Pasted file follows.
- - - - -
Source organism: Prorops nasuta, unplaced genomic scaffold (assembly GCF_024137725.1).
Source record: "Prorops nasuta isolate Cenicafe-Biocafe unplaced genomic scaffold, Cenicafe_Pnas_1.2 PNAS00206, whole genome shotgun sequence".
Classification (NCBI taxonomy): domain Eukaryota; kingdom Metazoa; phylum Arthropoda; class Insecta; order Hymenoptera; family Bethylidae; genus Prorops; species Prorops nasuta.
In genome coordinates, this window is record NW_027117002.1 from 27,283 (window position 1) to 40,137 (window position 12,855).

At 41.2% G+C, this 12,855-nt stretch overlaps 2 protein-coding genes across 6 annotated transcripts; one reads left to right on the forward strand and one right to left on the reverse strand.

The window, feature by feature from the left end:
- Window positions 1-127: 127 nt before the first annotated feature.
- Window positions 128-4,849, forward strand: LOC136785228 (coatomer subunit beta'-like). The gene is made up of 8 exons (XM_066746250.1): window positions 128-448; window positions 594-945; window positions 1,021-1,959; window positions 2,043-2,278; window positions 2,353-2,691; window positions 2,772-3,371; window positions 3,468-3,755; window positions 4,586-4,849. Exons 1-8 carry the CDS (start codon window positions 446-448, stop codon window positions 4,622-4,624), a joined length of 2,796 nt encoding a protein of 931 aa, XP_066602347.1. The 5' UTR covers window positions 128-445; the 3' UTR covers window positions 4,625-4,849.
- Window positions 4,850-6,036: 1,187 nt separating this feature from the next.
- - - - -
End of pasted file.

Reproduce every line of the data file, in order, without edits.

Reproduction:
Source organism: Prorops nasuta, unplaced genomic scaffold (assembly GCF_024137725.1).
Source record: "Prorops nasuta isolate Cenicafe-Biocafe unplaced genomic scaffold, Cenicafe_Pnas_1.2 PNAS00206, whole genome shotgun sequence".
Classification (NCBI taxonomy): domain Eukaryota; kingdom Metazoa; phylum Arthropoda; class Insecta; order Hymenoptera; family Bethylidae; genus Prorops; species Prorops nasuta.
In genome coordinates, this window is record NW_027117002.1 from 27,283 (window position 1) to 40,137 (window position 12,855).

At 41.2% G+C, this 12,855-nt stretch overlaps 2 protein-coding genes across 6 annotated transcripts; one reads left to right on the forward strand and one right to left on the reverse strand.

The window, feature by feature from the left end:
- Window positions 1-127: 127 nt before the first annotated feature.
- Window positions 128-4,849, forward strand: LOC136785228 (coatomer subunit beta'-like). The gene is made up of 8 exons (XM_066746250.1): window positions 128-448; window positions 594-945; window positions 1,021-1,959; window positions 2,043-2,278; window positions 2,353-2,691; window positions 2,772-3,371; window positions 3,468-3,755; window positions 4,586-4,849. Exons 1-8 carry the CDS (start codon window positions 446-448, stop codon window positions 4,622-4,624), a joined length of 2,796 nt encoding a protein of 931 aa, XP_066602347.1. The 5' UTR covers window positions 128-445; the 3' UTR covers window positions 4,625-4,849.
- Window positions 4,850-6,036: 1,187 nt separating this feature from the next.